TAMPA, Fla. — Dutch remote monitoring specialist Hiber is demanding $1.5 million from cash-strapped Astrocast after plans to be sold to the company ran out of time, according to the Swiss small satellite operator.

The acquisition was tied to Astrocast’s plan to list shares on the Euronext Growth Paris junior stock market in France, which Hiber agreed to invest in, and was subject to a Nov. 30 deadline.

Astrocast announced plans to buy Hiber half a year ago and had hoped to complete its offering of shares by this summer before running into volatile financial markets.

The Swiss company connects internet of things devices in remote areas with a constellation of 14 operational satellites, and planned to use spectrum Hiber leases from Inmarsat to expand to the Americas to provide services globally. 

Hiber provides satellite-connected devices and solutions that enable customers to monitor and track assets in remote locations, with a particular focus on the oil and gas industry — a key growth area for Astrocast. 

In May, Astrocast said it needed to raise 43 million Swiss Francs ($45 million) this year to fund expansion plans for growing its fleet to 20 satellites before the end of 2022, and to 40 in 2023 to improve coverage.

In a Nov. 24 announcement signaling Hiber’s intent to terminate their deal, Astrocast said it has been using short-term debt from existing investors to fund current operations. 

The Swiss operator added that it is assessing “strategic alternatives for strengthening its financial position on a long-term basis.”

Kjell Karlsen, Astrocast’s chief financial officer, told SpaceNews: “We have a target and feel confident that we will reach this based on ongoing discussions with existing and new investors.”

The operator still plans “an eventual listing” of shares in France without Hiber’s support, Karlsen added, although there is no current timeframe.

He declined to detail Hiber’s financial claim, which is part of “certain areas of the purchase agreement that are being disputed.”

Astrocast said Hiber is seeking mediation to resolve the dispute under an arbitration process and the Swiss company is assessing “all legal remedies to support its position.”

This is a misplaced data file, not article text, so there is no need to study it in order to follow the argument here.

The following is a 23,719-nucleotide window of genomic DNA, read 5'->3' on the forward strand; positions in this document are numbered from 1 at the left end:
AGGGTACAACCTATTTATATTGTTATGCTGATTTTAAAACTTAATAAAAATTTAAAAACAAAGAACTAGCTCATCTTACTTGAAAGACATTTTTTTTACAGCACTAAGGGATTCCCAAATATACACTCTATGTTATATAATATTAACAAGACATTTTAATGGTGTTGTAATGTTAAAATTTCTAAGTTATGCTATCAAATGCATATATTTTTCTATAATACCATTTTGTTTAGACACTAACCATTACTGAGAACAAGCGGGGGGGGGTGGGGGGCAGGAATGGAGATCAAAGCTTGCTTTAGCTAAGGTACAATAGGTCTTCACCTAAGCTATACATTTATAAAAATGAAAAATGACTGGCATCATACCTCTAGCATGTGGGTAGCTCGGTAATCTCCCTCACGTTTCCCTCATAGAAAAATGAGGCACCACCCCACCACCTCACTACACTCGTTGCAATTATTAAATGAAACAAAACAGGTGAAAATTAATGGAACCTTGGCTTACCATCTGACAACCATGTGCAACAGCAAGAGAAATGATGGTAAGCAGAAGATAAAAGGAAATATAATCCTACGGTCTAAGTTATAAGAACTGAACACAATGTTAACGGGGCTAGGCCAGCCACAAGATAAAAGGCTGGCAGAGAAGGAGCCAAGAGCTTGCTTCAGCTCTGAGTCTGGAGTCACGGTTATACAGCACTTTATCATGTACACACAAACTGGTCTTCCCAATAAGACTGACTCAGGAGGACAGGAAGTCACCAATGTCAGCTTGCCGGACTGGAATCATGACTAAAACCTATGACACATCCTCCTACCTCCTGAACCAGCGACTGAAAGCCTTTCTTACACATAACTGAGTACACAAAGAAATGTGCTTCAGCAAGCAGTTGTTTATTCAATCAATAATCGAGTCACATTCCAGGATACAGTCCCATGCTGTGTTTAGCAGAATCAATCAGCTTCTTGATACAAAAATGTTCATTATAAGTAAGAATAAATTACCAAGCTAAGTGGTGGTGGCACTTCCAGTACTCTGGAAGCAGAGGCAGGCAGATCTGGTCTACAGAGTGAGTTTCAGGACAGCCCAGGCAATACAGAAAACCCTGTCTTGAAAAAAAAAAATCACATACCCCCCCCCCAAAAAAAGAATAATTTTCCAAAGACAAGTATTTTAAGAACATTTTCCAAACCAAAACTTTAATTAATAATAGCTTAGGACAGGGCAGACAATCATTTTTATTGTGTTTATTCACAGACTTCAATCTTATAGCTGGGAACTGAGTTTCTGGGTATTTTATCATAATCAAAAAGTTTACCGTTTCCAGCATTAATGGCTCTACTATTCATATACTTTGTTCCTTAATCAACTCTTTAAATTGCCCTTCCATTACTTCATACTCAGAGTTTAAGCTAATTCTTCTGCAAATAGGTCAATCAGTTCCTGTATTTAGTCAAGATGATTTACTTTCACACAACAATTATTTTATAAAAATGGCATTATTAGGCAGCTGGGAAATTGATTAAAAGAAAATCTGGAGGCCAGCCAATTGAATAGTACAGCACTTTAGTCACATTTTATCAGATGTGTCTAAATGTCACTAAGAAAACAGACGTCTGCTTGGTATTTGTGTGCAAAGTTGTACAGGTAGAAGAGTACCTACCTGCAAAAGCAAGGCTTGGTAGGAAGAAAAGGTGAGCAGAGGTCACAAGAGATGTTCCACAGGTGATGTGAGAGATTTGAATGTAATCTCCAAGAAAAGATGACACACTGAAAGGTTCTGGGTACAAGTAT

Hiber declined to comment on the dispute.

Fabienne Pinot, Hiber’s marketing director, said the Dutch company had been set to close the sale “immediately” following Astrocast’s stock listing in France, before it missed its deadline.

Astrocast already trades shares in Norway, where it raised $42 million by listing them on the Euronext Growth Oslo stock exchange in August 2021. 

The operator launched initial commercial services in February. Its latest batch of four satellites, each the size of three cubesats, were deployed Nov. 26 as a secondary payload aboard India’s Polar Satellite Launch Vehicle rocket.

Karlsen said this successful launch will aid the company’s discussions with investors.

More satellites enable the company to improve coverage and satellite revisit rates. Astrocast ultimately aims to operate 100 of them in low Earth orbit.

In August, Italy’s D-Orbit said it struck a deal to use its orbital transfer vehicle to launch 20 Astrocast satellites over a three-year period.

Karlsen said D-Orbit is slated to deploy four satellites for Astrocast in late December on a Falcon 9 rideshare mission.

“That is it for this year,” he said, adding: “We are evaluating our launch plans for 2023 as we are meeting our customer needs with these satellites in orbit.”

According to Karlsen, the company has also “partially funded” four more satellites and the launch for them as well.

Astrocast recently recorded 287,000 Swiss Francs in revenues for the six months to the end of June, down from 824,000 Swiss Francs for the same period in 2021 — a year it benefited from a European Space Agency development contract.

The company reported a 9.1 million Swiss Franc loss for the first half of 2022 in EBITDA — or earnings before interest, taxes, depreciation, and amortization — compared with a loss of 5.5 million Swiss Francs for H1 2021.

At the end of June, Astrocast said it had a cash balance of 553,000 Swiss Francs.

Jason Rainbow writes about satellite telecom, space finance and commercial markets for SpaceNews. He has spent more than a decade covering the global space industry as a business journalist. Previously, he was Group Editor-in-Chief for Finance Information...